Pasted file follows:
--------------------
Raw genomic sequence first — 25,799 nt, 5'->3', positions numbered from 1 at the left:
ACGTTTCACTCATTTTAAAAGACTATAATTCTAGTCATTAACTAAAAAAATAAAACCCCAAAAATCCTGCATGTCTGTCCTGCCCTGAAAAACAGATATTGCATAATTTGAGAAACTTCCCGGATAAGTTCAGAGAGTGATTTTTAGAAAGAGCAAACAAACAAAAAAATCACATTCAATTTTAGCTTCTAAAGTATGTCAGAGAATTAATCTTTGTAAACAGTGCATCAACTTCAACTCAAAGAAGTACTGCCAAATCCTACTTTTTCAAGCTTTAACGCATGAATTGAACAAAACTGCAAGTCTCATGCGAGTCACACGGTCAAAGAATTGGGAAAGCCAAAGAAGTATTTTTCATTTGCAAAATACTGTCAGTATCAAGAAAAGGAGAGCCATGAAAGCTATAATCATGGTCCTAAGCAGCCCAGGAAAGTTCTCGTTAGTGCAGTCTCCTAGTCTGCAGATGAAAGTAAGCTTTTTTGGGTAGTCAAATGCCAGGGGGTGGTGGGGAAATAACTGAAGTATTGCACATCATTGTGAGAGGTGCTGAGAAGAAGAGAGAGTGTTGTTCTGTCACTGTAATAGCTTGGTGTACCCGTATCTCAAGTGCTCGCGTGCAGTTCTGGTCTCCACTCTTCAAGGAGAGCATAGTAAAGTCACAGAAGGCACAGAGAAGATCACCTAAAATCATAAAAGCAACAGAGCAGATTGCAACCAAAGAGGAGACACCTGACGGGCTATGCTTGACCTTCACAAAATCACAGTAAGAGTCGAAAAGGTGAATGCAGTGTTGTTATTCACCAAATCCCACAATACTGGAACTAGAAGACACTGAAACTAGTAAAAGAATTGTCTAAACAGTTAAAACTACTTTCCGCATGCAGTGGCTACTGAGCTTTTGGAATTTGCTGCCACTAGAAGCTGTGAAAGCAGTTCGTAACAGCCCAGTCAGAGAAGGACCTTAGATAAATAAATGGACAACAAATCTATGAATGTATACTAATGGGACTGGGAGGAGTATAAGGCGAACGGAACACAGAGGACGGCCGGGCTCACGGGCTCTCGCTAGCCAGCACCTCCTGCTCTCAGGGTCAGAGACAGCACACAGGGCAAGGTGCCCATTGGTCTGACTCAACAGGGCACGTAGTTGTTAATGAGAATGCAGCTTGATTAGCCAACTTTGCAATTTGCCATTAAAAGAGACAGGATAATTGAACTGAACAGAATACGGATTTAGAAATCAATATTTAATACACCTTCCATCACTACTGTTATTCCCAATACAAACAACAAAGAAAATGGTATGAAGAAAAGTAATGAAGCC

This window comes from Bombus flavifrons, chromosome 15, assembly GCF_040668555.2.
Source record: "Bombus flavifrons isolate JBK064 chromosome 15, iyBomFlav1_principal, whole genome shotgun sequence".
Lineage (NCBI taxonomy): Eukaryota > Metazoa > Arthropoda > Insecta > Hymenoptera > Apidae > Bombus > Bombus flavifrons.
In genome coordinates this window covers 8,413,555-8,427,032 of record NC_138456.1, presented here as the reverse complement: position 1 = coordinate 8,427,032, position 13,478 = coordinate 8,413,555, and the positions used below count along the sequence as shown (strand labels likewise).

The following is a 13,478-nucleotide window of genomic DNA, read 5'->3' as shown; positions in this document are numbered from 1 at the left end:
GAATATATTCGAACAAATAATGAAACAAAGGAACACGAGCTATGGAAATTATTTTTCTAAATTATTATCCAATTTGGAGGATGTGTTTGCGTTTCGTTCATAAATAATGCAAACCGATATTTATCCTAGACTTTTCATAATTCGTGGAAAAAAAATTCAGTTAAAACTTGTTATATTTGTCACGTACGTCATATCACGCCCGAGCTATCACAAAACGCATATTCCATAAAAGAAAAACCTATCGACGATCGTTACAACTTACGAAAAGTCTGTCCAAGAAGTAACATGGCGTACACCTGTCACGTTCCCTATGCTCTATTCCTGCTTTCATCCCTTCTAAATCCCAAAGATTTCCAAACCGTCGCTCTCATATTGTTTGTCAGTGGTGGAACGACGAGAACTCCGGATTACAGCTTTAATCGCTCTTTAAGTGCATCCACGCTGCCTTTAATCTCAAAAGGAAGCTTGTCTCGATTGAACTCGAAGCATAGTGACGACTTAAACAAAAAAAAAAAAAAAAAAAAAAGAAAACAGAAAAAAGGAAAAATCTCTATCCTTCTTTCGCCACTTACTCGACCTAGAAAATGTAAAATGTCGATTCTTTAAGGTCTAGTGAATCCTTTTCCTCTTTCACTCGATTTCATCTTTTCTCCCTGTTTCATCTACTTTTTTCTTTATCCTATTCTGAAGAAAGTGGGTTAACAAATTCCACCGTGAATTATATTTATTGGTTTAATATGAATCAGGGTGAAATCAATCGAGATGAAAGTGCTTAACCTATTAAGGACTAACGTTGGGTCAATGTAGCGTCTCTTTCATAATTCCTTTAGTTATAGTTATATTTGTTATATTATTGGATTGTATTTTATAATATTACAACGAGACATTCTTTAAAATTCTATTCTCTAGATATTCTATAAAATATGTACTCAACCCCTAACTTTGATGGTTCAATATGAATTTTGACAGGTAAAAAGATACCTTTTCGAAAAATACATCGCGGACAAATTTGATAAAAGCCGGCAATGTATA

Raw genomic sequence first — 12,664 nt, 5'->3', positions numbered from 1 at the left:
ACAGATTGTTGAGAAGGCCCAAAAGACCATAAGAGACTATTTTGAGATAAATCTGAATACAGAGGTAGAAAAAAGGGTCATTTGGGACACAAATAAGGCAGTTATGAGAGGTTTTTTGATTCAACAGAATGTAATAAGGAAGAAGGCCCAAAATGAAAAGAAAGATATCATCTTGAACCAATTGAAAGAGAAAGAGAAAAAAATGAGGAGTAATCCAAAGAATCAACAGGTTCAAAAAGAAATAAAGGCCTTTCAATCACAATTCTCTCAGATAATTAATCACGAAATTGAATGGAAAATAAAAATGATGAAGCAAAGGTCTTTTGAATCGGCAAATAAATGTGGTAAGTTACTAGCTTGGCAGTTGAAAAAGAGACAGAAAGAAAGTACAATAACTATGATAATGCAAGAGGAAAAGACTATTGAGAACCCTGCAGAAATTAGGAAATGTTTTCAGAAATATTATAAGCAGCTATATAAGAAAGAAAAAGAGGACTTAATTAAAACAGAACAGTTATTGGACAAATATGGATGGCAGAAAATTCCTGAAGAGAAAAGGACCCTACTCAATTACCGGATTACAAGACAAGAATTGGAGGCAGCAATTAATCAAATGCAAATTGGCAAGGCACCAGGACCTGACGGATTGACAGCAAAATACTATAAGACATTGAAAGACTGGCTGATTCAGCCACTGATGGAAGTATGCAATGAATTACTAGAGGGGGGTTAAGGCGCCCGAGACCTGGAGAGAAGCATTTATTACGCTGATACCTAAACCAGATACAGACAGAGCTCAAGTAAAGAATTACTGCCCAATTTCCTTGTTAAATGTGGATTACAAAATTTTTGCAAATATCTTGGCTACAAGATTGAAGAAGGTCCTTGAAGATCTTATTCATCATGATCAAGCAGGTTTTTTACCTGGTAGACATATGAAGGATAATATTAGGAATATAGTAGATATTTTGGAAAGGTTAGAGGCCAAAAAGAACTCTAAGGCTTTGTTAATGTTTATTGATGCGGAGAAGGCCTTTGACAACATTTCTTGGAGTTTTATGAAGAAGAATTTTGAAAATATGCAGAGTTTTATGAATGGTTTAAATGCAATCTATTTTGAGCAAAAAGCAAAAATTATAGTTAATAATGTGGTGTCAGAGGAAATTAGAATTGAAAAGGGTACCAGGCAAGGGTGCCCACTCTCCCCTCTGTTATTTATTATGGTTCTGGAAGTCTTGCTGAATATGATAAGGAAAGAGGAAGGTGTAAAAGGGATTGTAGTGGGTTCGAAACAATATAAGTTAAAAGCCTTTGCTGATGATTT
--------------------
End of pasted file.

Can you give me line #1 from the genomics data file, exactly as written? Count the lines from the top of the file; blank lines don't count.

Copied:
Raw genomic sequence first — 25,799 nt, 5'->3', positions numbered from 1 at the left: